By Carl Hamilton
Loss Control and Risk Supervisor
According to the Bureau of Labor Statistics (BLS), one-third of all employee injury and illness cases are musculoskeletal disorders (MSDs) that occur in the workplace. These injuries add up to the most frequently reported causes of lost or restricted work time.
MSDs commonly affect the muscles, nerves, ligaments, and tendons due to poor posture or chronic, repetitive motion. The most common examples of MSDs are:
- Carpal tunnel syndrome
- Injuries affecting the shoulder, back and elbow
Historically, companies took employees and put them in a job. In ergonomics, the study of fitting a job to a person, employee safety and productivity comes first. When there is a focus on ergonomics, companies can help lessen muscle fatigue and reduce the number and severity of work-related MSDs.
Start With a Plan
If an employer has workers who are exposed to repetitive motion, a written ergonomics plan may help prevent injuries. Not sure where to begin? Here are some of the best practices I’ve learned from conducting thousands of ergonomic assessments during my career.
- Analyze risk. Every job has an inherent risk, and it’s critical for employers to be aware of them. Some of highest risk occupations for injury are nurses, firefighters, janitors, cleaners, stock clerks, and production workers. At CopperPoint, we conduct a work station ergonomic study anytime an employee is shorter than 5 feet 4 inches or taller than 6 feet. Consider business cycles, too. If you own an accounting firm, your employees may be at a higher risk during tax season. Awareness is critical to plan and prioritize your efforts.
- Did I say prioritize? If 80 percent of your staff works on a computer, but only 15 percent are full-time, prioritize corrective action and focus on the full-time employees who are most at risk for injury.
- Seek expertise. Outside council with certified ergonomists is well worth the effort.
Partner. Your insurance carrier is a valuable resource.
- Build a corrective action plan. Do your research and build a long-term plan that is measurable and will stand up even when budgets are tight.
For more information on ergonomics and workplace safety, visit www.osha.gov or http://ergo.human.cornell.edu/
Carl Hamilton is a Loss Control and Risk Management supervisor at CopperPoint Insurance Companies, a leading provider of workers’ compensation insurance and property and casualty insurance products. Hamilton has conducted thousands of ergonomic assessments during his career. He is an active member in the American Society of Safety Engineers (ASSE), National Safety Council (NSC) and the National Association of Safety Professionals. Hamilton holds a bachelor’s degree in public safety administration and emergency management from Grand Canyon University.
By Denise M. Blommel
Despite the best weather in the nation, many Arizonans are suffering from allergies, colds and influenza. Human Resource professionals are fielding calls from supervisors about the many employees who are calling in sick and complaining about being short-handed.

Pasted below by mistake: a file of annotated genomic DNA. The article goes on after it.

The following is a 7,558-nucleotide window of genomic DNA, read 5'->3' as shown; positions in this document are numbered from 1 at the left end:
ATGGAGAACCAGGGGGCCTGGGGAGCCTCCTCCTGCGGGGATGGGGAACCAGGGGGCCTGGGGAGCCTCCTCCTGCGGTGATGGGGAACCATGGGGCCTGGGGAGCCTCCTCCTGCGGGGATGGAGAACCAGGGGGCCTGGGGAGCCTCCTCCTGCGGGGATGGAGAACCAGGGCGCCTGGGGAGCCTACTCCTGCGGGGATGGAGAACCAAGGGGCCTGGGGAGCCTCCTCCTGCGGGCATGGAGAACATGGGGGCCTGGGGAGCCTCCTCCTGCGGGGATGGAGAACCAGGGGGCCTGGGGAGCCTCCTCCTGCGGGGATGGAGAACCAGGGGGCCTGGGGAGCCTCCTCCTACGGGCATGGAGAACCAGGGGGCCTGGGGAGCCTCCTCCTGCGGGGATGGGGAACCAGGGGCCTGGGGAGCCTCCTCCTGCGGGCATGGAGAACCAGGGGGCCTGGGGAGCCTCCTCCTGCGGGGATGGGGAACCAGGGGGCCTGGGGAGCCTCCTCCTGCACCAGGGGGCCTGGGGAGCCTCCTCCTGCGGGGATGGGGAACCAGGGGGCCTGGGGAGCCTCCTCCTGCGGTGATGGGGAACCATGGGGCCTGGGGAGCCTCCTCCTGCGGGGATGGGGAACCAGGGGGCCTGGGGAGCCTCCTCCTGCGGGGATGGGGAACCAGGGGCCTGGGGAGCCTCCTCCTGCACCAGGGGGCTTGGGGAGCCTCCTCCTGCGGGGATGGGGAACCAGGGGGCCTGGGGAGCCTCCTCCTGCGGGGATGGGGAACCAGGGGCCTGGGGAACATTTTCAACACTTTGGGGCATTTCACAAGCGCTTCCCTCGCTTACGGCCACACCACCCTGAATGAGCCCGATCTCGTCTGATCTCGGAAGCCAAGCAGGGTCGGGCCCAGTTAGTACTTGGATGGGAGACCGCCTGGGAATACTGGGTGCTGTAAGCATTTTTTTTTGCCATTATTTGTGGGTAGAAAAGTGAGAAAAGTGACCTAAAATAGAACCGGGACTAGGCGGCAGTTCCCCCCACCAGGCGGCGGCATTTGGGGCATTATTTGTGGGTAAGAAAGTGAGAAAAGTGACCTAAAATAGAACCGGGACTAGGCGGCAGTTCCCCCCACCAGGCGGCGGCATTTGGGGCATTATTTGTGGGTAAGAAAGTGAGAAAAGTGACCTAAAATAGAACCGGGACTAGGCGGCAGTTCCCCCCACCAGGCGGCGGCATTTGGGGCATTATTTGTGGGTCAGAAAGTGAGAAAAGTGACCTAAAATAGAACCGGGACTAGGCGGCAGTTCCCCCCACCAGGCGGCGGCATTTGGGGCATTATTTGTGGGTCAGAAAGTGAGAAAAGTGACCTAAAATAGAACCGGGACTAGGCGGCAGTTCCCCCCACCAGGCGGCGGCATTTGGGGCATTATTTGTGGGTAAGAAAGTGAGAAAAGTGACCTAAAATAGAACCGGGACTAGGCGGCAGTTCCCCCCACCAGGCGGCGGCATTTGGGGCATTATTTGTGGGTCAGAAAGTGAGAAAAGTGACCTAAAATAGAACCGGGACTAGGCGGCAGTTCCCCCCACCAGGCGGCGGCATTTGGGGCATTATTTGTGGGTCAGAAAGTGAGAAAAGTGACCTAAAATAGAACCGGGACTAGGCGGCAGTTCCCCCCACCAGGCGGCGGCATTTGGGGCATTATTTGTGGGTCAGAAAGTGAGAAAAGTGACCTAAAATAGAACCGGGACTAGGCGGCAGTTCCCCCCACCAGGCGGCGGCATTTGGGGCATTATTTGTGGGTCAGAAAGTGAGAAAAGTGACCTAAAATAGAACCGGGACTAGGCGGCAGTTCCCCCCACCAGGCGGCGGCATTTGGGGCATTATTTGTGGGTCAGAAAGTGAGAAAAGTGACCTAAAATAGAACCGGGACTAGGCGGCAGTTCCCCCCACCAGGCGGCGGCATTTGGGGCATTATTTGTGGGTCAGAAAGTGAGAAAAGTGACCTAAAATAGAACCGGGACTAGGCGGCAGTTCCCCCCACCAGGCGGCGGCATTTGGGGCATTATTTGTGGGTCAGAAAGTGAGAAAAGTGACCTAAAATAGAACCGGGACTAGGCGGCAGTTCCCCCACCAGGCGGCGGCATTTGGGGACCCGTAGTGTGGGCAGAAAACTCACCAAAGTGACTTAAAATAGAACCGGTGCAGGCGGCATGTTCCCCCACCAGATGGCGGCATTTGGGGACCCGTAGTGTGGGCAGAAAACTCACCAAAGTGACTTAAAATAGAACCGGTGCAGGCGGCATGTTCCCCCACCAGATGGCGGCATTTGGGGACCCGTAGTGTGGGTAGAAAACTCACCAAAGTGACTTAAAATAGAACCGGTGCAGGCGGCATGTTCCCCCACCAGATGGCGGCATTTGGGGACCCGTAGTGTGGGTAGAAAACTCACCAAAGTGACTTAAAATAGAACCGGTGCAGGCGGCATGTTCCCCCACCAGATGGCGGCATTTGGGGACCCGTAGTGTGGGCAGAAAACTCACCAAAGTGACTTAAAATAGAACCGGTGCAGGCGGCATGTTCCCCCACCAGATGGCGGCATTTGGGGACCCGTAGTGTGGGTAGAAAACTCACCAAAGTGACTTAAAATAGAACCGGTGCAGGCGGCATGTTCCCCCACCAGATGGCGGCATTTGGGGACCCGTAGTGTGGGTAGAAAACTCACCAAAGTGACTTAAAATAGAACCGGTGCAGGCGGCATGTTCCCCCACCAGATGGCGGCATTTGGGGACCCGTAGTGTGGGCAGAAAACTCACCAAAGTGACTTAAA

On the other hand, even more employees are coming to work hacking and sneezing in order to work more hours to make ends meet. And the government will be mandating seven paid days of sick leave for employees of federal contractors beginning in 2017.
What’s an employer to do? Here are some tips: Continue reading
A recent study by Harris and cited by EHS Today found that 81% of Americans have seen someone doing something gross in the workplace. The most common answer was someone wiping his or her runny nose on that person’s own hands or sleeves. The second most common was not covering one’s mouth when sneezing.
Workplaces where employees follow good hygiene practices bear a smaller chance of having sick workers making other people in the office ill.
“While workplaces are full of poor hygiene habits, their frequency tends to increase around cold and flu season,” said Dave Mesko, senior director of marketing for Cintas, a uniform company. “To reduce the spread of viruses and bacteria, businesses need to increase cleaning frequencies and encourage employees to practice proper hand hygiene to keep them from getting sick in the first place.”
Best practices for keeping illness at bay
According to the U.S. Occupational Safety and Health Administration (OSHA), one of the many things managers can do to make sure people don’t get sick is to establish safety and health goals. For example, bringing in an expert to talk about the flu or having a nurse giving people the flu shot are both ways to reduce illness. Another way to help lower the number of sick days in the office is to make sure people know that taking a day off is all right in the first place. When people don’t use their sick leave, then they are working at a time when they are most vulnerable to giving workers illnesses.
Workers can do their part by reporting their illnesses to management, along with following best practices for keeping sickness out of the office. This may include wiping one’s runny nose on tissue paper that is thrown away, washing hands regularly and being sure to cover one’s mouth during a sneeze.
Safety and Health Magazine explained that people should sneeze into the crook of their elbows; to avoid getting germs onto one’s hands. This way if someone has to shake another person’s hand, germs won’t be passed on. Another rule of thumb that could be brought into an office is to isolate potentially sick people to a minimum distance of six feet away from other people. Additionally, it may be a good idea to have disinfecting wipes that can be used to clean desks of germs.